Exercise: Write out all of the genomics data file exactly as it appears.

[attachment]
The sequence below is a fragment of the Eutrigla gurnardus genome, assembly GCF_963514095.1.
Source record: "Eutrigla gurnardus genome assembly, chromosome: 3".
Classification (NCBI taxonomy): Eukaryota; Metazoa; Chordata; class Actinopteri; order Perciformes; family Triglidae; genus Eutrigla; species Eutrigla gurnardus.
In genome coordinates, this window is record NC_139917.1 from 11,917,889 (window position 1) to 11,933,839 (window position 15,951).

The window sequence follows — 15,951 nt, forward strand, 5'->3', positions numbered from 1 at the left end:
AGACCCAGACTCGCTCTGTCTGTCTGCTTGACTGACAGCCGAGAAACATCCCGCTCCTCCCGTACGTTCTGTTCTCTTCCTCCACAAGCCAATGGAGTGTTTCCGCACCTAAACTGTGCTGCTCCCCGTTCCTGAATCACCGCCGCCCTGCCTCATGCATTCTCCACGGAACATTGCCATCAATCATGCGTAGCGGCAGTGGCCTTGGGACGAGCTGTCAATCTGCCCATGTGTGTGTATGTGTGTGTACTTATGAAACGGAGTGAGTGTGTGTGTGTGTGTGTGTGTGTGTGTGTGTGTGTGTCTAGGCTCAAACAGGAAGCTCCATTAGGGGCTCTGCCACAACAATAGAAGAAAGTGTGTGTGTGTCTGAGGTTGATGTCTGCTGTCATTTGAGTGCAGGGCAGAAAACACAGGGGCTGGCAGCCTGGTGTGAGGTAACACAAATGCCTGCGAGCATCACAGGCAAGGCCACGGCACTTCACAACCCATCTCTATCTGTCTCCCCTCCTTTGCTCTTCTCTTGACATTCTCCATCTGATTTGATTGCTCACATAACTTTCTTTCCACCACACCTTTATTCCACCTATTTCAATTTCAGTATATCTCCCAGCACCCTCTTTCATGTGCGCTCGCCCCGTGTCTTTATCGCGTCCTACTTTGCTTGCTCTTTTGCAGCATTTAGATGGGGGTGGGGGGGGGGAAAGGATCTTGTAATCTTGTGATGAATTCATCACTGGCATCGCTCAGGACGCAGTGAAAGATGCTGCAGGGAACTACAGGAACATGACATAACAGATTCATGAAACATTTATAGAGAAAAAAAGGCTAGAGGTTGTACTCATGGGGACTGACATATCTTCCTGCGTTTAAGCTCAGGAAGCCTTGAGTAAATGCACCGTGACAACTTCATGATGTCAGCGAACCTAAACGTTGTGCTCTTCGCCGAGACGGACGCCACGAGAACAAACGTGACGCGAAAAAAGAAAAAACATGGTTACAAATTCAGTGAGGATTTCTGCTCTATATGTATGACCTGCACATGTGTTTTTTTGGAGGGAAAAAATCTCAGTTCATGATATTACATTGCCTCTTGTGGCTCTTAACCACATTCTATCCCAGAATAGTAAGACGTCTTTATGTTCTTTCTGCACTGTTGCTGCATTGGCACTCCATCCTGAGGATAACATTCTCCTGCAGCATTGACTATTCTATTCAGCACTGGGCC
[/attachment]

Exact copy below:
The sequence below is a fragment of the Eutrigla gurnardus genome, assembly GCF_963514095.1.
Source record: "Eutrigla gurnardus genome assembly, chromosome: 3".
Classification (NCBI taxonomy): Eukaryota; Metazoa; Chordata; class Actinopteri; order Perciformes; family Triglidae; genus Eutrigla; species Eutrigla gurnardus.
In genome coordinates, this window is record NC_139917.1 from 11,917,889 (window position 1) to 11,933,839 (window position 15,951).

The window sequence follows — 15,951 nt, forward strand, 5'->3', positions numbered from 1 at the left end:
AGACCCAGACTCGCTCTGTCTGTCTGCTTGACTGACAGCCGAGAAACATCCCGCTCCTCCCGTACGTTCTGTTCTCTTCCTCCACAAGCCAATGGAGTGTTTCCGCACCTAAACTGTGCTGCTCCCCGTTCCTGAATCACCGCCGCCCTGCCTCATGCATTCTCCACGGAACATTGCCATCAATCATGCGTAGCGGCAGTGGCCTTGGGACGAGCTGTCAATCTGCCCATGTGTGTGTATGTGTGTGTACTTATGAAACGGAGTGAGTGTGTGTGTGTGTGTGTGTGTGTGTGTGTGTGTGTGTCTAGGCTCAAACAGGAAGCTCCATTAGGGGCTCTGCCACAACAATAGAAGAAAGTGTGTGTGTGTCTGAGGTTGATGTCTGCTGTCATTTGAGTGCAGGGCAGAAAACACAGGGGCTGGCAGCCTGGTGTGAGGTAACACAAATGCCTGCGAGCATCACAGGCAAGGCCACGGCACTTCACAACCCATCTCTATCTGTCTCCCCTCCTTTGCTCTTCTCTTGACATTCTCCATCTGATTTGATTGCTCACATAACTTTCTTTCCACCACACCTTTATTCCACCTATTTCAATTTCAGTATATCTCCCAGCACCCTCTTTCATGTGCGCTCGCCCCGTGTCTTTATCGCGTCCTACTTTGCTTGCTCTTTTGCAGCATTTAGATGGGGGTGGGGGGGGGGAAAGGATCTTGTAATCTTGTGATGAATTCATCACTGGCATCGCTCAGGACGCAGTGAAAGATGCTGCAGGGAACTACAGGAACATGACATAACAGATTCATGAAACATTTATAGAGAAAAAAAGGCTAGAGGTTGTACTCATGGGGACTGACATATCTTCCTGCGTTTAAGCTCAGGAAGCCTTGAGTAAATGCACCGTGACAACTTCATGATGTCAGCGAACCTAAACGTTGTGCTCTTCGCCGAGACGGACGCCACGAGAACAAACGTGACGCGAAAAAAGAAAAAACATGGTTACAAATTCAGTGAGGATTTCTGCTCTATATGTATGACCTGCACATGTGTTTTTTTGGAGGGAAAAAATCTCAGTTCATGATATTACATTGCCTCTTGTGGCTCTTAACCACATTCTATCCCAGAATAGTAAGACGTCTTTATGTTCTTTCTGCACTGTTGCTGCATTGGCACTCCATCCTGAGGATAACATTCTCCTGCAGCATTGACTATTCTATTCAGCACTGGGCC